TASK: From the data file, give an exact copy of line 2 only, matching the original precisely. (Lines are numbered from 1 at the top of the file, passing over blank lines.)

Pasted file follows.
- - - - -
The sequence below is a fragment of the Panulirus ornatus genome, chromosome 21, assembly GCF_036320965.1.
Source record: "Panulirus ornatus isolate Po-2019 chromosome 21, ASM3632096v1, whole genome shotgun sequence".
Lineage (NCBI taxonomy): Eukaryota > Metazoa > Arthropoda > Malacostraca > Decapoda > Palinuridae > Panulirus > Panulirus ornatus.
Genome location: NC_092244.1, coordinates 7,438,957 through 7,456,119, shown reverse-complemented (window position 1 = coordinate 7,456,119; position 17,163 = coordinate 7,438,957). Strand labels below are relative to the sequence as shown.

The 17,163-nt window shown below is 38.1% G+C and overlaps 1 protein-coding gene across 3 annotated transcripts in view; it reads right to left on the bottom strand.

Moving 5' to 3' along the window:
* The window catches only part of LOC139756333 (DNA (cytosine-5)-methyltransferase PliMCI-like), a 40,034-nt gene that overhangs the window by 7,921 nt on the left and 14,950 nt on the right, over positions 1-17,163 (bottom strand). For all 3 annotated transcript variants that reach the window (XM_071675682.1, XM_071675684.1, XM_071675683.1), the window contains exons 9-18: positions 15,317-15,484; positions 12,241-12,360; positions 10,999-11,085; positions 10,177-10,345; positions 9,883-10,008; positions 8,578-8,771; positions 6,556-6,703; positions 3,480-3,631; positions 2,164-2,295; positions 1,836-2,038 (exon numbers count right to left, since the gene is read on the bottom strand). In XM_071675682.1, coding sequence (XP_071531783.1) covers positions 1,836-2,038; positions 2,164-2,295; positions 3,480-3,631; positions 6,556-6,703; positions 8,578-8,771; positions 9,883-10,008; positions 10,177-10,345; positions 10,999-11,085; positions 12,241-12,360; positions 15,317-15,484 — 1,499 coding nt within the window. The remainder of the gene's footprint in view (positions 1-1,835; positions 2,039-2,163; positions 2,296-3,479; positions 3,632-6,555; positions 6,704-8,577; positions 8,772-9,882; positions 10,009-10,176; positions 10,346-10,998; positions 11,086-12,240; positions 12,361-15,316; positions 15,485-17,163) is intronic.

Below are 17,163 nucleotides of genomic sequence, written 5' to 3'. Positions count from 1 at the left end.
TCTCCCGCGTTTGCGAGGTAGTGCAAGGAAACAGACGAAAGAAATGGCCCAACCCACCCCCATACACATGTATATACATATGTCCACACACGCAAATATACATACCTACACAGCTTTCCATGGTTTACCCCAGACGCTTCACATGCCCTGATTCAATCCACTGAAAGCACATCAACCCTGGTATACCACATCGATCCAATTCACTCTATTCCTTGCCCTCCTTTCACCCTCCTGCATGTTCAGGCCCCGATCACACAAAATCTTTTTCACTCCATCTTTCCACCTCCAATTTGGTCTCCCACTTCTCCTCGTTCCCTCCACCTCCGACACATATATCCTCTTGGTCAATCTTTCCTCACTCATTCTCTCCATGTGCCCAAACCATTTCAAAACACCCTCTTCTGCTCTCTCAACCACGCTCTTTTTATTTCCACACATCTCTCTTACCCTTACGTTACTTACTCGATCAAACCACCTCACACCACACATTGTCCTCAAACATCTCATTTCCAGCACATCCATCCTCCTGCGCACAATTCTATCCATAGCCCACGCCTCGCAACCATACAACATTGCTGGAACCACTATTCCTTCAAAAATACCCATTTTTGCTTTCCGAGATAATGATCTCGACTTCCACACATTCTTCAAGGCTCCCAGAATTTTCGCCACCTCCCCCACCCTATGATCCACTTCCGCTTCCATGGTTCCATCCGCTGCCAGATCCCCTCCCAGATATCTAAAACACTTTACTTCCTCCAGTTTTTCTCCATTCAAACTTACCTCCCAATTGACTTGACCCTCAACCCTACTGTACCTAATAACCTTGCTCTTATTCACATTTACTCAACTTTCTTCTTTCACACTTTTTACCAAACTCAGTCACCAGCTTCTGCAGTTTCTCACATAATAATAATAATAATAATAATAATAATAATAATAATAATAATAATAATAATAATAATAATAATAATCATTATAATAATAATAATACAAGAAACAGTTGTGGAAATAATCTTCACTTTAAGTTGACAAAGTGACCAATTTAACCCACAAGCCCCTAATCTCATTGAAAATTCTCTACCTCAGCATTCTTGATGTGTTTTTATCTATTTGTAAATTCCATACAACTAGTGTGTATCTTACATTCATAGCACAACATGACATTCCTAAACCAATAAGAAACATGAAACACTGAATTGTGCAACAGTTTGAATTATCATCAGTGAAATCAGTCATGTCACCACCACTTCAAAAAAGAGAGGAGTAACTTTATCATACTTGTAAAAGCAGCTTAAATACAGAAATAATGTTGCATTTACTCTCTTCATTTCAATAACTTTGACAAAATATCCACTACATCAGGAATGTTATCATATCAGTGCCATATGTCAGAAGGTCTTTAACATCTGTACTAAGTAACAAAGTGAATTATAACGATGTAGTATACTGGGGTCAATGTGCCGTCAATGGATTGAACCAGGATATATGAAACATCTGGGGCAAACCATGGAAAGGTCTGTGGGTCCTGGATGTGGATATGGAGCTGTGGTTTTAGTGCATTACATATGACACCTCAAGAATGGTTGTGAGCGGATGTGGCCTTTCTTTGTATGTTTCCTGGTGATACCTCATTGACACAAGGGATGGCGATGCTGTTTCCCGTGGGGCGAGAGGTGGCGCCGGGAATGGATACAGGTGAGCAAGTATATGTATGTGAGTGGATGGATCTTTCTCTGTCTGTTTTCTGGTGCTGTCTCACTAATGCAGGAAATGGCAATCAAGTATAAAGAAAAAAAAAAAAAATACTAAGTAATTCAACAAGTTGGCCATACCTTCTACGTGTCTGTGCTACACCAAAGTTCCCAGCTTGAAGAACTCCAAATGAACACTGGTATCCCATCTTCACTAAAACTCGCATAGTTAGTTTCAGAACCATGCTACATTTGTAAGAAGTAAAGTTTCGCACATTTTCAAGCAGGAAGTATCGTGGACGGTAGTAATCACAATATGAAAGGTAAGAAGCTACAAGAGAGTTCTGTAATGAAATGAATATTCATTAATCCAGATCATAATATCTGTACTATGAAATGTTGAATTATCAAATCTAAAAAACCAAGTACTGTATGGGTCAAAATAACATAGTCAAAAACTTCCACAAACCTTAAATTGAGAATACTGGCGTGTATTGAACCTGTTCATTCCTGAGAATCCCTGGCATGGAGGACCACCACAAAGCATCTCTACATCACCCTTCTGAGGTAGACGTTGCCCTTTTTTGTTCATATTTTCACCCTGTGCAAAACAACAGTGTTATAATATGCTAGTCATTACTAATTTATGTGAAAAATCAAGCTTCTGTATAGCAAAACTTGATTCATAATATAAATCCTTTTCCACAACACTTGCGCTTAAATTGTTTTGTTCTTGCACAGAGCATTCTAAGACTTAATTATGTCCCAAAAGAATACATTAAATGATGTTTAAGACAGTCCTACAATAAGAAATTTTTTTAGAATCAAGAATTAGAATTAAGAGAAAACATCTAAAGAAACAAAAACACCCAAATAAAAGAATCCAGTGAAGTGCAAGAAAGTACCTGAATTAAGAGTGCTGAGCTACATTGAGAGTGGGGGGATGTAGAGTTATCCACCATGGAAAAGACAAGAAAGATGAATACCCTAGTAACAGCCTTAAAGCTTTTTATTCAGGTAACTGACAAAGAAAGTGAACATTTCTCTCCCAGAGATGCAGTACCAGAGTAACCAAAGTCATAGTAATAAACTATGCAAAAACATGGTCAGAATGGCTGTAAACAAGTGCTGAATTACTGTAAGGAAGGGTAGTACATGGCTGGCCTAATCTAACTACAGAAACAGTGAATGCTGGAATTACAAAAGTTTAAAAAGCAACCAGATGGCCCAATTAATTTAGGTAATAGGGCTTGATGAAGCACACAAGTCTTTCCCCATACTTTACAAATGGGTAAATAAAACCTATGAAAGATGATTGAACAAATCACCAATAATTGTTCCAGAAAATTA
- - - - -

Source record: "Panulirus ornatus isolate Po-2019 chromosome 21, ASM3632096v1, whole genome shotgun sequence".